G.J: So, you believe that Georgian people as a whole will cope with this exam?

C.A: Yes, I do, because Georgian people have had their share of violence, blood-shed and unfairness in the past. They have lived through very difficult times. It was not long ago – they do have very clear memories and the scars of very hard times. I have been here for just one year, but still I see that the people want to live in a peaceful and fair country.

G.J:  Thank you for this viewpoint. But in case there still are any confrontations, do you think that the international community will play a role of a mediator and peacemaker and to what extent can we rely on its help?

C.A: There are clear limits what the international community can do. But Georgia is a very special country compared to all the other former Soviet republics except for the Baltic States that are already members of the European Union. Georgia has made the clear choice for western values. In this regard, it’s been closely watched by the west, by everybody, because strategically, it’s an important country that represents a pillar of western civilization in this part of the world; so I think that the international community is very attentive to what goes on in Georgia. But like I said, there are limits of what can be done. I would not dare to predict what will happen. If some impasse sets in after the elections. I feel that all Georgians should take into account that now more than ever the country needs to be united, this is the time for teaming up; it’s not the time for hatred, it’s not the time for vengeance, it’s the time for unification. The whole country has to team up in the search for a peaceful and proper future. It’s well known that foreign donors have supported Georgian democracy in recent times a lot, but the key responsibility is in the hands of Georgians themselves.

G.J: The events of 2003 showed that in the crucial moments the assessments of top international organizations are quite mild. I mean the conclusion that was published after the presidential elections that was known for its total swindle and was followed by massive protest and ended by the Rose Revolution, but the conclusion read: “There were some violations but all in all, the elections were held fairly.” Don’t you think that such rhetoric should be modified and how likely is it that it’ll change?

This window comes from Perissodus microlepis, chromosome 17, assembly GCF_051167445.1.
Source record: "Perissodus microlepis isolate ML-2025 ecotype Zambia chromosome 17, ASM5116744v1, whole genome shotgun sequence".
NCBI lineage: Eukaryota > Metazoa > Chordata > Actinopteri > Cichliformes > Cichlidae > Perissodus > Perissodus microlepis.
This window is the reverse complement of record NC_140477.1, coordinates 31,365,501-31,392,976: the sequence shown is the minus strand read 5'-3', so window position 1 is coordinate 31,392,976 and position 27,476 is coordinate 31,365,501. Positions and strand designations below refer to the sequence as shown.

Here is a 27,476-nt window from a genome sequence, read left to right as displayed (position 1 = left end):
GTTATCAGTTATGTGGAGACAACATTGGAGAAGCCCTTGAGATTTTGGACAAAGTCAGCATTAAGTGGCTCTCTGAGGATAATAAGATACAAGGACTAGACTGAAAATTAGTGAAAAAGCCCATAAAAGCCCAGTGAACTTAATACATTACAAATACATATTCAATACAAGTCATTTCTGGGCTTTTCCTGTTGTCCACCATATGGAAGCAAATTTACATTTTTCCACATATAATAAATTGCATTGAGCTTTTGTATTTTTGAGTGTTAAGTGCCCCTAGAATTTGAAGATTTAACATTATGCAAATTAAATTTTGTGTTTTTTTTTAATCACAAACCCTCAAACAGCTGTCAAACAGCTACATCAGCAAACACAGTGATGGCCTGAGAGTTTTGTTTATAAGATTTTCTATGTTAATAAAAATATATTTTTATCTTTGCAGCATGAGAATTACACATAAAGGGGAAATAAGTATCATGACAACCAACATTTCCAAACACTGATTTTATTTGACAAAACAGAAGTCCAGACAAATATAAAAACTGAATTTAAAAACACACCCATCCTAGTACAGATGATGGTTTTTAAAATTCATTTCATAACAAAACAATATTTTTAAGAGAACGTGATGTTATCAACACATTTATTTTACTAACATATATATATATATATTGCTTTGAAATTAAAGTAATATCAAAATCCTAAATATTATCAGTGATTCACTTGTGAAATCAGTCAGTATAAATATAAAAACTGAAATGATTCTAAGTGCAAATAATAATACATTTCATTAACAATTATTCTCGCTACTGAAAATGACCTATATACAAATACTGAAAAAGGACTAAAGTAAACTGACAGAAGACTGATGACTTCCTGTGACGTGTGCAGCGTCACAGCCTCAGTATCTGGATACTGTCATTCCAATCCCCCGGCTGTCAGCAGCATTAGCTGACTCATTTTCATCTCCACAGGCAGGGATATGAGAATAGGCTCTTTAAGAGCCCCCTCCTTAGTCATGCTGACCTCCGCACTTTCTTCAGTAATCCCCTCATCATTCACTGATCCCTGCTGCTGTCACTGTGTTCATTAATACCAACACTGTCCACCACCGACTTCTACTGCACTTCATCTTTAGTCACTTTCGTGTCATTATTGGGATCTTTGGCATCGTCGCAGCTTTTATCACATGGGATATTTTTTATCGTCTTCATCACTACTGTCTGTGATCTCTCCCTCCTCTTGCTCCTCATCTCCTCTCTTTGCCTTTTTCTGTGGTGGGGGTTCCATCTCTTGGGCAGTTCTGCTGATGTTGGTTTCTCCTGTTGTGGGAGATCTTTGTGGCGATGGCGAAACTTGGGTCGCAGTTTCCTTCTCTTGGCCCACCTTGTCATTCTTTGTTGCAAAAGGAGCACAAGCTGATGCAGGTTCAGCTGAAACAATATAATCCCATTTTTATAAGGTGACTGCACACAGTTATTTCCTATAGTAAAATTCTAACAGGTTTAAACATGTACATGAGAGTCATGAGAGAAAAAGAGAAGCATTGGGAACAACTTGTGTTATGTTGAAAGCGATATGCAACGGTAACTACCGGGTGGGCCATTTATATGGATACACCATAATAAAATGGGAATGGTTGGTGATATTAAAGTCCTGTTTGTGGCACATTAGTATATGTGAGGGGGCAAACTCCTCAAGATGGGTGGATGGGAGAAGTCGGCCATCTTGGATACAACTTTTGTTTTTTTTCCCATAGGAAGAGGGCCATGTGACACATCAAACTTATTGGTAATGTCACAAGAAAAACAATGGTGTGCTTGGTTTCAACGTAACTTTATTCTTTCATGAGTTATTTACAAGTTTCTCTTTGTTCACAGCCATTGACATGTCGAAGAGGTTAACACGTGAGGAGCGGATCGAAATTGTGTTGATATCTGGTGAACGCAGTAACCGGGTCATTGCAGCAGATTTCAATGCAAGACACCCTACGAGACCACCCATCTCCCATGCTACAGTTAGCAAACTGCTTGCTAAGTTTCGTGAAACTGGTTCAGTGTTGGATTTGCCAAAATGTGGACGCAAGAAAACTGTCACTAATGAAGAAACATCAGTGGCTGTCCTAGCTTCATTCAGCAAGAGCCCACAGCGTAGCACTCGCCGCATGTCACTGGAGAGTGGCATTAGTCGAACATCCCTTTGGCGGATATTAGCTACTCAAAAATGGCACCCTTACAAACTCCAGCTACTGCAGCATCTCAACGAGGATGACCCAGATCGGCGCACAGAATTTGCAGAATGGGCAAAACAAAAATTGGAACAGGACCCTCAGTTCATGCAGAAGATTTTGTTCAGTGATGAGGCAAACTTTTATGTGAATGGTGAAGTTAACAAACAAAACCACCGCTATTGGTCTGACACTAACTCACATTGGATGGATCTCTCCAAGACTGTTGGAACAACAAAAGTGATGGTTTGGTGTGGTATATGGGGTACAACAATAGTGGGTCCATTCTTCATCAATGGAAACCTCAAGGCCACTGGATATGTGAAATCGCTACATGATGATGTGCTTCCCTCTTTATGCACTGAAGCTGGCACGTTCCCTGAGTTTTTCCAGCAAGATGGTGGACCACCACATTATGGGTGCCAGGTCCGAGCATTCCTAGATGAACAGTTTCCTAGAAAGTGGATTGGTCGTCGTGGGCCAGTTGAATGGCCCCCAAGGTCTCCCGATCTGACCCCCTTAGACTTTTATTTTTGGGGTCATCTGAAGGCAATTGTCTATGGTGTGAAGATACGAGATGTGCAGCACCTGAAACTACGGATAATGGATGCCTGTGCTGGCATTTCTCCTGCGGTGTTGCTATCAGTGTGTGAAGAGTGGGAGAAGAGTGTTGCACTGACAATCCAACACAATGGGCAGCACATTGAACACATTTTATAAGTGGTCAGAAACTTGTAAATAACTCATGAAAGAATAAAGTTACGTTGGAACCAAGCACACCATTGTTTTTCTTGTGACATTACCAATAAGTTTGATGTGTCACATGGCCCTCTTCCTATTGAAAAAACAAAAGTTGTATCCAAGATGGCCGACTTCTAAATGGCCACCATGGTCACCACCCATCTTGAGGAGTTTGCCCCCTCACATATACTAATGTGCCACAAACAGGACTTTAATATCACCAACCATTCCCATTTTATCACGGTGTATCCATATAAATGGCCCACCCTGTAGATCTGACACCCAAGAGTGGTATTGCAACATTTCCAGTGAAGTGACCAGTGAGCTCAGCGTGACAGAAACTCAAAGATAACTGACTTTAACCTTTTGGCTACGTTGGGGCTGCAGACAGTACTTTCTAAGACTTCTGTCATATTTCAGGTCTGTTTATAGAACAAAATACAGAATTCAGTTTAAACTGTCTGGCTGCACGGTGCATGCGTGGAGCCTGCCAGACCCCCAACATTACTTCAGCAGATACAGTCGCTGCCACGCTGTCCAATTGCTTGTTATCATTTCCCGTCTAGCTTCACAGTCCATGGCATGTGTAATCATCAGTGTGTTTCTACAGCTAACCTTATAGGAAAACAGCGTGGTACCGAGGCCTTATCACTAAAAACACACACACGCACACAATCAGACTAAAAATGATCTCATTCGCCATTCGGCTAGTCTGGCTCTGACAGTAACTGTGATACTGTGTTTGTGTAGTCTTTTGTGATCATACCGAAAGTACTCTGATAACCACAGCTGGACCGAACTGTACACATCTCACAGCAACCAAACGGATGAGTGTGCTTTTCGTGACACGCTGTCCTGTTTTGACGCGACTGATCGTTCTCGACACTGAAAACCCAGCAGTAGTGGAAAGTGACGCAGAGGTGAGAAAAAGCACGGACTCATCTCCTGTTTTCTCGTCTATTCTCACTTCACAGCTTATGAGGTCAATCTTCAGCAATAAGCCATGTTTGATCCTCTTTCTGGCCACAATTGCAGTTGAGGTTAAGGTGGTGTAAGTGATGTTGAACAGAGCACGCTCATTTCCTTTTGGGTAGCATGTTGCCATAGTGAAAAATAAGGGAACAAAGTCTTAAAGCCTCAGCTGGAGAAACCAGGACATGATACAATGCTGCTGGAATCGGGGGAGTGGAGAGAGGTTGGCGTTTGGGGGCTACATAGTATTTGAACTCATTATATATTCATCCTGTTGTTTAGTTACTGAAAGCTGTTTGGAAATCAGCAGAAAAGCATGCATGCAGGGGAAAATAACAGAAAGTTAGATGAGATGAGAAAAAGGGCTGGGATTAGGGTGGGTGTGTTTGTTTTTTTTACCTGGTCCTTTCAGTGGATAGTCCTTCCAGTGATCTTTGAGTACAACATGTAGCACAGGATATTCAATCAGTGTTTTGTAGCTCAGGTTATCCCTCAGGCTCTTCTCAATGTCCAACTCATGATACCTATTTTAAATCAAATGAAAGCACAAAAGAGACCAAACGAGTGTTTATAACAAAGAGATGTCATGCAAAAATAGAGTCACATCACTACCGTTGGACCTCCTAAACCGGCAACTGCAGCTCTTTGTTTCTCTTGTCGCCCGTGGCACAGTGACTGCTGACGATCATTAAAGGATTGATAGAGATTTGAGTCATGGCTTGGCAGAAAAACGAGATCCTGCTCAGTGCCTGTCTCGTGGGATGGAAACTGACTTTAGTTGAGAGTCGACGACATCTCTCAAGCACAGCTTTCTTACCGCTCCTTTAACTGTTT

C.A: I think it’s more likely that the international observers will be more careful in their appraisal of the elections. Hopefully, they will present an accurate picture of exactly what happened and that’s also a big first step towards fair elections, because I doubt that so many people would arrive here and in the end they won’t  present an accurate picture of what they witnessed. So, I think they will play a significant role in the elections.

G.J: The opposition claims that the process of deception has started already, meaning the biased and unequal ground offered to all of them. There is a real information war, as if the media sources are the main contesters. The situation is assessed by all parties as polarized. How do you evaluate the media environment, as one of the key instruments?

C.A:  I agree that before the “must carry” initiative the conditions were not equal and that the opposition had no access to the entire country. It’s undeniable. I think it’s clear that the opposition was not granted a fair ground from the beginning. It came later during the process. The impounding of satellite dishes and the fines imposed on Mr. Ivanishvili, seemed heavy-handed attitudes on the part of the government to avoid the growth of the rating of the opposition in the polls. Further along the road, the government showed more tact in dealing with the opposition and I think the international community played a role there.

G.J: October 1 is Monday. It was declared by the authorities a holiday. However, the leader of the “Georgian Dream” claims that this may cause inconveniences to the Georgian citizens living abroad, as it is the normal weekday there and they will find it rather difficult to vote. Don’t’ you think it was more than possible and better to hold elections on Sunday, as usual?

C.A:  I don’t think it’s a problem, because the polls are open for quite a long period during the day. I don’t think that this should be a problem for the voters overseas.